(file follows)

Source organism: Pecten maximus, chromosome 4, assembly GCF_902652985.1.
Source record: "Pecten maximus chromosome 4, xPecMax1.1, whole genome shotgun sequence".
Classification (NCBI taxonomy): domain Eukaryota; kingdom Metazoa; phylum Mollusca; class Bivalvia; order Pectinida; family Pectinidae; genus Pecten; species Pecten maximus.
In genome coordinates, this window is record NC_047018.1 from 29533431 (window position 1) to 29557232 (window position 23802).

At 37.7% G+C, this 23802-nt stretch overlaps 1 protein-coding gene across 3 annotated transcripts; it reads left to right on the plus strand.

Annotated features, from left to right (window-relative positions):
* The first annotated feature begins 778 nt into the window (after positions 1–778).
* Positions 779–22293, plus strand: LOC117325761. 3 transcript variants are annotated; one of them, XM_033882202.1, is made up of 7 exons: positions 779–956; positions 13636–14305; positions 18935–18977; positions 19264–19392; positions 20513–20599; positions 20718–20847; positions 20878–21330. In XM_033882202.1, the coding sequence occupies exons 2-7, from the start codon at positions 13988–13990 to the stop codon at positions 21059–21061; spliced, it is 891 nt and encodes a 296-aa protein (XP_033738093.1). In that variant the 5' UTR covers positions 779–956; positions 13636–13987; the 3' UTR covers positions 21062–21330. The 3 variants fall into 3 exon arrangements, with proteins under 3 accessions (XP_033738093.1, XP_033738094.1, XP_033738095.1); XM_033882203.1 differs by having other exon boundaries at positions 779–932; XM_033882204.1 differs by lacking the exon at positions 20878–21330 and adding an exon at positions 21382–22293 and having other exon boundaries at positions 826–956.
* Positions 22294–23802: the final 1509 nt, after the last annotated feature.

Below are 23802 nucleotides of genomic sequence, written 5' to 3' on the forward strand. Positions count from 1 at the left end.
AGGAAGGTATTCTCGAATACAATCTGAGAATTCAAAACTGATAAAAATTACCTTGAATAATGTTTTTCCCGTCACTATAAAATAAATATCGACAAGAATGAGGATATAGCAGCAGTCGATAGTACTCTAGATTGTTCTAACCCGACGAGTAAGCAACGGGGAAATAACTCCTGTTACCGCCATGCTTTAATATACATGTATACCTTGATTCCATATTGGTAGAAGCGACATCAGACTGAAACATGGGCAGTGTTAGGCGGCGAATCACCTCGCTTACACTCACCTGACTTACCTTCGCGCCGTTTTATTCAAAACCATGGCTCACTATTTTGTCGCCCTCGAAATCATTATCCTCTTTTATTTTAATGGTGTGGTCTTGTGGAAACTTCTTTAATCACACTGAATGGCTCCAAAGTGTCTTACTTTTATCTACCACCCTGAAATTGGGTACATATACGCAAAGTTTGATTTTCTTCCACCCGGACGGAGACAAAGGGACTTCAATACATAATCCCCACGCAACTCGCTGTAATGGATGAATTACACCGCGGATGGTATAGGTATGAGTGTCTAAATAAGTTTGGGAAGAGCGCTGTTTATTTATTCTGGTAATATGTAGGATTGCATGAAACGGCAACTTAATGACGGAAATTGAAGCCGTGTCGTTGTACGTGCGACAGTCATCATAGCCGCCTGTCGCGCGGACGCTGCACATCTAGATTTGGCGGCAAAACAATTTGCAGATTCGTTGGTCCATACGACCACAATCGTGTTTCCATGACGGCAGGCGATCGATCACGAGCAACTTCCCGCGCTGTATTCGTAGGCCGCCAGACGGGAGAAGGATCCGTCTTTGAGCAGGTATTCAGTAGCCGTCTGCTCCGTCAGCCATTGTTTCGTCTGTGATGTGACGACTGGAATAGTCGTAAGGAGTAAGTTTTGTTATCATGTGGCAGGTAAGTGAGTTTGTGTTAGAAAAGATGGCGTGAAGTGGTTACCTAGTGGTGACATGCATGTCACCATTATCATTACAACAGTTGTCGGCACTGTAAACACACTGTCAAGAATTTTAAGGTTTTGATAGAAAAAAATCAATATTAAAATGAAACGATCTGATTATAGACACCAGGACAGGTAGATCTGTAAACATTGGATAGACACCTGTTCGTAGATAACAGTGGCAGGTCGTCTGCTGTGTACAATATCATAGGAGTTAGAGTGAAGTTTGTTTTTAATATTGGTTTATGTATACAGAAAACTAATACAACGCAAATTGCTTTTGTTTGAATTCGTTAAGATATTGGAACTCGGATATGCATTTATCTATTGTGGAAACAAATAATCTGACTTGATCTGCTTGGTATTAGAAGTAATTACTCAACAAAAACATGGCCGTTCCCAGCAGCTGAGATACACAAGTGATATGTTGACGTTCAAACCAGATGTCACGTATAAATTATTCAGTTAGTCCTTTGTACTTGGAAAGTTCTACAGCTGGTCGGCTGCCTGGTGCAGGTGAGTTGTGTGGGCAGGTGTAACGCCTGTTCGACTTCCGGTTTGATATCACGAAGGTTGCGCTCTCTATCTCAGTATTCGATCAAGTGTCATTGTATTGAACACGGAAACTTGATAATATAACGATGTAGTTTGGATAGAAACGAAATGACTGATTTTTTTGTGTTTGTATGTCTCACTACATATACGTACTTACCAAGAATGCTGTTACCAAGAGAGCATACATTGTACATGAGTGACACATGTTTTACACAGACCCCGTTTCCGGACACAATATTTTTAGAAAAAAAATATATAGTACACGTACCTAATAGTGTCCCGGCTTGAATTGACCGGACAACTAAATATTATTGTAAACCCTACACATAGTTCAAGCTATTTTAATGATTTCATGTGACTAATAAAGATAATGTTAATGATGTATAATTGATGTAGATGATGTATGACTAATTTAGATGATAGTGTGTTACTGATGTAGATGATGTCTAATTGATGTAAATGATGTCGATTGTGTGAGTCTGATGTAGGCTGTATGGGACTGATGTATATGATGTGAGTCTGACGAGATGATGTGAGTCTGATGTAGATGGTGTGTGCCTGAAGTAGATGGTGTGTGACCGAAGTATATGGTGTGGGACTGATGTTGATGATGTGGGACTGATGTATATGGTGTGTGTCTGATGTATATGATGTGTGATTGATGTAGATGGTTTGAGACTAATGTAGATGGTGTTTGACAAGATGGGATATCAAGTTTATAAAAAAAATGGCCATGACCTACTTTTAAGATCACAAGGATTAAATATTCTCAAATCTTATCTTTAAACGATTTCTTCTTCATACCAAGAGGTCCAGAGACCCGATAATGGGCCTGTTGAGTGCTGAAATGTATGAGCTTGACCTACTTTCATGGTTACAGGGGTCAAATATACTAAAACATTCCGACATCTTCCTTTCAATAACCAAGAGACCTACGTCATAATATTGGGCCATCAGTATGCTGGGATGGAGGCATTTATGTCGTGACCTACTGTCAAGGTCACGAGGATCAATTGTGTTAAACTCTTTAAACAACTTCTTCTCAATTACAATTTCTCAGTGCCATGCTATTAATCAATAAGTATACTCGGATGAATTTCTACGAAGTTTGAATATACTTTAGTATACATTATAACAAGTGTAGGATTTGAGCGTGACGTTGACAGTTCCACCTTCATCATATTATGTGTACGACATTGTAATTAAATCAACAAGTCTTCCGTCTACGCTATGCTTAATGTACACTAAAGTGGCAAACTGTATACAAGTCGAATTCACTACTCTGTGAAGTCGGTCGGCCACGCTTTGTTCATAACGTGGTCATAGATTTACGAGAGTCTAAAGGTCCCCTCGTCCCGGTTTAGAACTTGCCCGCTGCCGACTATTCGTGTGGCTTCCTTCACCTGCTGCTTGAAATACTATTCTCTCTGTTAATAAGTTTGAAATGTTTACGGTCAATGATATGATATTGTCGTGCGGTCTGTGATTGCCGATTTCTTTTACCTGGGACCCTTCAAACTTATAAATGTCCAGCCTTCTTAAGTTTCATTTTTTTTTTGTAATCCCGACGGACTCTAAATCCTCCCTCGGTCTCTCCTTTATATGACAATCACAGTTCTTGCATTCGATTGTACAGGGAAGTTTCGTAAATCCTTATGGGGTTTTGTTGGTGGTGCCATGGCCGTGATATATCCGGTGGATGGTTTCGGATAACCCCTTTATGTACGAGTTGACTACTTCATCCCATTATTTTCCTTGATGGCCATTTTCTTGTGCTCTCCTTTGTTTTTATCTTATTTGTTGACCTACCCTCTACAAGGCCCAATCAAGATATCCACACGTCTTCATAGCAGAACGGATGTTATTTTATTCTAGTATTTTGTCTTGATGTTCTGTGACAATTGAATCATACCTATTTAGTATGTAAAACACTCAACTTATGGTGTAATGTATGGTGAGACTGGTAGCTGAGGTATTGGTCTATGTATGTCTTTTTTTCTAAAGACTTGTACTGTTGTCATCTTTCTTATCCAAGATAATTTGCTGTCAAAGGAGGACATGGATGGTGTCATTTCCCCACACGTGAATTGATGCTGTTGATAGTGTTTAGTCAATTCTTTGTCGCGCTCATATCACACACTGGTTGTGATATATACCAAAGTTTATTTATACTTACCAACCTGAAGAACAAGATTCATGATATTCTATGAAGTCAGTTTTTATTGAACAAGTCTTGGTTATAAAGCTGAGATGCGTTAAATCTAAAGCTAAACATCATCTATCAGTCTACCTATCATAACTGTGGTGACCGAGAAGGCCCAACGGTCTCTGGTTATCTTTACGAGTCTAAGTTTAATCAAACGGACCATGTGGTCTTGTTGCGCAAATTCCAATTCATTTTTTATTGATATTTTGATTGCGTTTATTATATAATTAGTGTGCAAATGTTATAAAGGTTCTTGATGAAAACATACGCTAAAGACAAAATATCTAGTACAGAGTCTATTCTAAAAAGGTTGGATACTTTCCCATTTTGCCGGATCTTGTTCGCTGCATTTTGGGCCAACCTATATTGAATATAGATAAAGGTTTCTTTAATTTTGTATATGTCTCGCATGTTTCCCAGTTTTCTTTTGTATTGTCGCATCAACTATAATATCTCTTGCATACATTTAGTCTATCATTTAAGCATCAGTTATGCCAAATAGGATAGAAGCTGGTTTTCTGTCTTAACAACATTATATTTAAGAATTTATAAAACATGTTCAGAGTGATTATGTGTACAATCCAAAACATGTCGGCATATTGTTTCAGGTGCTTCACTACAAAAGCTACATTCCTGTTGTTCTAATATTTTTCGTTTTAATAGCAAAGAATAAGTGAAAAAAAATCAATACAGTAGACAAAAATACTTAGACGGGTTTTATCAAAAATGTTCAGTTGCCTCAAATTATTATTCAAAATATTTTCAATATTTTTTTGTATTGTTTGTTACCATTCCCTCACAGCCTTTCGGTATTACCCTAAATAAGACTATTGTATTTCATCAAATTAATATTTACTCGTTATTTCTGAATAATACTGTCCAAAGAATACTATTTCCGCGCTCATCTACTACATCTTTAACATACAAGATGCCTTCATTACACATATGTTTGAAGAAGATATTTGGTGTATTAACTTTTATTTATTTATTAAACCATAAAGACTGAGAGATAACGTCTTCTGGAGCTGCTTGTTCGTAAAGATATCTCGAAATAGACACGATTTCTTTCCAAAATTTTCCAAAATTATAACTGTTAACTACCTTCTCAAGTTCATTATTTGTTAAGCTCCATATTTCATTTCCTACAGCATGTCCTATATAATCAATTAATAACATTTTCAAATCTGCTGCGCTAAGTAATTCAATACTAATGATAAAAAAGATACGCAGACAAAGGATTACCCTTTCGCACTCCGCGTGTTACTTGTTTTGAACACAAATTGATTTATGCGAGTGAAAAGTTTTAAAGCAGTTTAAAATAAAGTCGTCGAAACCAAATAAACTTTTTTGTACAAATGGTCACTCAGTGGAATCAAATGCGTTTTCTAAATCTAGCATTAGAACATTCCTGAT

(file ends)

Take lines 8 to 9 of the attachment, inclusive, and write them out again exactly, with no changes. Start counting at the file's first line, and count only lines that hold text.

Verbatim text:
* Positions 779–22293, plus strand: LOC117325761. 3 transcript variants are annotated; one of them, XM_033882202.1, is made up of 7 exons: positions 779–956; positions 13636–14305; positions 18935–18977; positions 19264–19392; positions 20513–20599; positions 20718–20847; positions 20878–21330. In XM_033882202.1, the coding sequence occupies exons 2-7, from the start codon at positions 13988–13990 to the stop codon at positions 21059–21061; spliced, it is 891 nt and encodes a 296-aa protein (XP_033738093.1). In that variant the 5' UTR covers positions 779–956; positions 13636–13987; the 3' UTR covers positions 21062–21330. The 3 variants fall into 3 exon arrangements, with proteins under 3 accessions (XP_033738093.1, XP_033738094.1, XP_033738095.1); XM_033882203.1 differs by having other exon boundaries at positions 779–932; XM_033882204.1 differs by lacking the exon at positions 20878–21330 and adding an exon at positions 21382–22293 and having other exon boundaries at positions 826–956.
* Positions 22294–23802: the final 1509 nt, after the last annotated feature.